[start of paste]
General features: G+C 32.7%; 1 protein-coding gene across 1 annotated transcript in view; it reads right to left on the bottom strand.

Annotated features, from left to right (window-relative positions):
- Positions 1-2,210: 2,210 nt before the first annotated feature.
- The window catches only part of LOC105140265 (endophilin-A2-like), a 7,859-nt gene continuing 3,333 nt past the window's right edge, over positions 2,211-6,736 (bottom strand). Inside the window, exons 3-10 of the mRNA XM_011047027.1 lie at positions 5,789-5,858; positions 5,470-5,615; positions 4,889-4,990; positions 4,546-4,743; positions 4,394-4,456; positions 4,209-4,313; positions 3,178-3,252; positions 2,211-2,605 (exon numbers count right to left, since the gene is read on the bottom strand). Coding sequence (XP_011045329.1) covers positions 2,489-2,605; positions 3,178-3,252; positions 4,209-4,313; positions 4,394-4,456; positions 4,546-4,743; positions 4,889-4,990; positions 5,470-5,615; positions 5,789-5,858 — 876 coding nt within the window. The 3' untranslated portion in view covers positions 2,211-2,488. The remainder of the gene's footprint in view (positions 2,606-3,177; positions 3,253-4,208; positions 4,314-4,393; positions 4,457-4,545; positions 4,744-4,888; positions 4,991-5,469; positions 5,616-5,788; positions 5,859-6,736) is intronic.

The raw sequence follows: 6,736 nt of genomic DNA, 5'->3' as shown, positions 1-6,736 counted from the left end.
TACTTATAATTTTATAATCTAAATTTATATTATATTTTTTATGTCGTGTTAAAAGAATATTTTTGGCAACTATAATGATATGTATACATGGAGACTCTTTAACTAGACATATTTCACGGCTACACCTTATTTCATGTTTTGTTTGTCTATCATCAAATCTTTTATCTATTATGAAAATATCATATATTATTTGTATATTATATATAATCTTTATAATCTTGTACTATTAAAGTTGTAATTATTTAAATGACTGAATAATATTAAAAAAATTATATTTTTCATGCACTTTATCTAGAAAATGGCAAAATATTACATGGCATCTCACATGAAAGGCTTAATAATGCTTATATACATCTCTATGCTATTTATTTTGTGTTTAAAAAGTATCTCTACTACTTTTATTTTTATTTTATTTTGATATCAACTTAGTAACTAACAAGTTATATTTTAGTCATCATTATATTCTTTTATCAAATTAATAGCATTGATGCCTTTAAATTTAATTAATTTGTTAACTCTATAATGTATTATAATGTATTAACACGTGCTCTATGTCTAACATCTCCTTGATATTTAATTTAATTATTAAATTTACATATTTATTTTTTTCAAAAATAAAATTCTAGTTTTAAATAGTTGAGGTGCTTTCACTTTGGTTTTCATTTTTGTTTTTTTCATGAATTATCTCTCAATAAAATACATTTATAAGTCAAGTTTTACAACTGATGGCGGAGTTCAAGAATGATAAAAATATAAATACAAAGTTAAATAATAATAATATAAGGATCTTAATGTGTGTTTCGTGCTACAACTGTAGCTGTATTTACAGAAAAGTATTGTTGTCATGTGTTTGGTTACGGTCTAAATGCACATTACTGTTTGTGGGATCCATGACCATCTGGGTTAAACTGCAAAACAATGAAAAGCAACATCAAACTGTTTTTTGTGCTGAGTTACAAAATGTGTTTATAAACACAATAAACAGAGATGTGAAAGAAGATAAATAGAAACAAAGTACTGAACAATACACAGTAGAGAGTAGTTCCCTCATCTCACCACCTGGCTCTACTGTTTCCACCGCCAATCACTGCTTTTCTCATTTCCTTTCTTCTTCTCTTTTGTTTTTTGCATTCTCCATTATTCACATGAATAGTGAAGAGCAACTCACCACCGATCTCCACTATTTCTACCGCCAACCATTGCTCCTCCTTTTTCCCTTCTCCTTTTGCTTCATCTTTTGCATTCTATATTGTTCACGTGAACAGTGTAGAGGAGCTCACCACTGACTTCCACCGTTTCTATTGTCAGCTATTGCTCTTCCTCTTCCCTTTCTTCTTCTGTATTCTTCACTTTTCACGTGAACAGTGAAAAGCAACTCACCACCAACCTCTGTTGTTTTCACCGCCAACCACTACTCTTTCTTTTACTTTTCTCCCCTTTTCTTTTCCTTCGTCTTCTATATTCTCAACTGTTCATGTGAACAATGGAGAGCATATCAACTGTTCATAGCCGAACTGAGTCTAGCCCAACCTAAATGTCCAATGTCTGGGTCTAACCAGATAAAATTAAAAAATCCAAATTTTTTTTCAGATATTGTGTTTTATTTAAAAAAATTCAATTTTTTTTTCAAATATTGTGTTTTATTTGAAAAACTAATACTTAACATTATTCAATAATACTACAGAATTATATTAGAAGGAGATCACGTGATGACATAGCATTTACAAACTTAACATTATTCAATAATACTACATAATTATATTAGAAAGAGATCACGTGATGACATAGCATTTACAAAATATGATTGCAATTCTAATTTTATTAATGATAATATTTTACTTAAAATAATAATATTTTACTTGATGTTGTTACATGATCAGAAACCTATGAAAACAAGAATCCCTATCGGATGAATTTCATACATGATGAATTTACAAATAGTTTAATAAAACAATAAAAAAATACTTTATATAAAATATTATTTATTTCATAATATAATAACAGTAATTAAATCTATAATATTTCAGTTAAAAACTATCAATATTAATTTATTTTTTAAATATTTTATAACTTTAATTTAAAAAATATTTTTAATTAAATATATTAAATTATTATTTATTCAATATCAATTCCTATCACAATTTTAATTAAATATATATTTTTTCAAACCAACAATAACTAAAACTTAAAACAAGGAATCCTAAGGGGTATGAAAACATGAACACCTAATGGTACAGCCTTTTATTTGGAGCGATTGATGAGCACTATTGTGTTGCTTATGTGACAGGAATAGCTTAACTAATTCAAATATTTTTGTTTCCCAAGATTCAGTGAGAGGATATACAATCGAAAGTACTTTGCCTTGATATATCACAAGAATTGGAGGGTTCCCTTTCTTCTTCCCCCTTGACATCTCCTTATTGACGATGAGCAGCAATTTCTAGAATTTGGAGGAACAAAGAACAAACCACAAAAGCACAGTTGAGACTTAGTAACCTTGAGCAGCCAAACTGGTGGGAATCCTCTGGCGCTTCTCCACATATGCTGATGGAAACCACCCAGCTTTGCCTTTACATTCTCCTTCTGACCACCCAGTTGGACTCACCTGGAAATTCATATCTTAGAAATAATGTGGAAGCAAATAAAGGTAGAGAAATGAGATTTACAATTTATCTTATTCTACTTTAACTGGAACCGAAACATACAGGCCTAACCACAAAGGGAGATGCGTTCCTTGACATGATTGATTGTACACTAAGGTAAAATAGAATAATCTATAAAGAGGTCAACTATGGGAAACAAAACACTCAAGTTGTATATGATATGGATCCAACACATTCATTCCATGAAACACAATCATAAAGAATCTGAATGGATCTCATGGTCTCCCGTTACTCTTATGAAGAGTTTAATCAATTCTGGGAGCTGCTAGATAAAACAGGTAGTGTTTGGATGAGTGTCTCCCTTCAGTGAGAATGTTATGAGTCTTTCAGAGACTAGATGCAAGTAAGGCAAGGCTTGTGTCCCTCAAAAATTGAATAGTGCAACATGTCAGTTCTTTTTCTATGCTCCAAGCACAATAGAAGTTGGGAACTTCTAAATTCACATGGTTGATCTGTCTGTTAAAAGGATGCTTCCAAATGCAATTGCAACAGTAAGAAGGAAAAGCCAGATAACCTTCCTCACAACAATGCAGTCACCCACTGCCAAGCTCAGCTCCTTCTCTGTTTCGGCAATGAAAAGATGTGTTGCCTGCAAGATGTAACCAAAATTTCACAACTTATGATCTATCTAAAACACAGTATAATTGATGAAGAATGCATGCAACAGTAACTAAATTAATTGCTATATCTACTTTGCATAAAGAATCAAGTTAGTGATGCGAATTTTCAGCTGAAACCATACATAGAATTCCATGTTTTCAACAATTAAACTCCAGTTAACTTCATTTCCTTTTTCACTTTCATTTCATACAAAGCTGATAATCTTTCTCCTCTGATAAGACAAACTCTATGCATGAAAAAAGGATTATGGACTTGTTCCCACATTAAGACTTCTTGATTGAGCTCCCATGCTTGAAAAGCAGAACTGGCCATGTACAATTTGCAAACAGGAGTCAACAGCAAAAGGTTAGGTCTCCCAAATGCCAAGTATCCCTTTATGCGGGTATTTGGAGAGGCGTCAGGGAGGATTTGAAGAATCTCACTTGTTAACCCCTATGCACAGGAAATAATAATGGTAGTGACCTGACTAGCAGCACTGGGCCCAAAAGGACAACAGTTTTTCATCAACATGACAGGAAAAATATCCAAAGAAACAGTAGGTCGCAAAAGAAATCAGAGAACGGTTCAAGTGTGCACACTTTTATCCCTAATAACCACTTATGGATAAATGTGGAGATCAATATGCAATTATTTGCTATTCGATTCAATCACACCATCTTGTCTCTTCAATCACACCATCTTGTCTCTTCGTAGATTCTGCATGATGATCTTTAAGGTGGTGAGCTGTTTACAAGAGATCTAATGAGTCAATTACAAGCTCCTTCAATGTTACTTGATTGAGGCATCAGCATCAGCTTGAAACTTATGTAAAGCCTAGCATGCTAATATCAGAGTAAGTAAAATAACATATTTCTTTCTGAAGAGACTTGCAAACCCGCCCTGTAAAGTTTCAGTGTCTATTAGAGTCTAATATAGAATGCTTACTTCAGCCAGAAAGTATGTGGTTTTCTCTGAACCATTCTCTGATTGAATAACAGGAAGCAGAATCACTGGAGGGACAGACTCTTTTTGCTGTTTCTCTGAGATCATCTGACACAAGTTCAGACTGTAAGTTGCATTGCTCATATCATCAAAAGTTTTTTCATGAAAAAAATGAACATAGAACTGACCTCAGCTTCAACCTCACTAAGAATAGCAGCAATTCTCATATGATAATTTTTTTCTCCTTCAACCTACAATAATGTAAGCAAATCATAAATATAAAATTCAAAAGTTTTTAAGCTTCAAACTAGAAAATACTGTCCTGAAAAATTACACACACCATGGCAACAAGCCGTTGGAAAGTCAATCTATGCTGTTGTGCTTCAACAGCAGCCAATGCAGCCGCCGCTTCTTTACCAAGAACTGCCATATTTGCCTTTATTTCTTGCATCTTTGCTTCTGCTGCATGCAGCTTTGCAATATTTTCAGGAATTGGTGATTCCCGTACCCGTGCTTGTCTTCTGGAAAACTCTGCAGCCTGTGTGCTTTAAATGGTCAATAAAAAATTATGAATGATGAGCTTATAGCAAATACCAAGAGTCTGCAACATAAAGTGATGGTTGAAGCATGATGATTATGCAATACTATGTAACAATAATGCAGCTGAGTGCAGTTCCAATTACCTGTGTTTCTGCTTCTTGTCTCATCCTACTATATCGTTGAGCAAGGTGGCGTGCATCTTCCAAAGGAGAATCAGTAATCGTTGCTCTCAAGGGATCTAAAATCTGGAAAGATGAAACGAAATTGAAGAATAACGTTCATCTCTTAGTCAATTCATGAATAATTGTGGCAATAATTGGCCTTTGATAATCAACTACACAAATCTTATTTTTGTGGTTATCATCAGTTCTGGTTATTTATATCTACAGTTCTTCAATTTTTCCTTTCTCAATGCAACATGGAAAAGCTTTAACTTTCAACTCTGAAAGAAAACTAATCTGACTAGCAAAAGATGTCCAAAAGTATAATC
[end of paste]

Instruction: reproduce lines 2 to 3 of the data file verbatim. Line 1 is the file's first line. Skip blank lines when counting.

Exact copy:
Annotated features, from left to right (window-relative positions):
- Positions 1-2,210: 2,210 nt before the first annotated feature.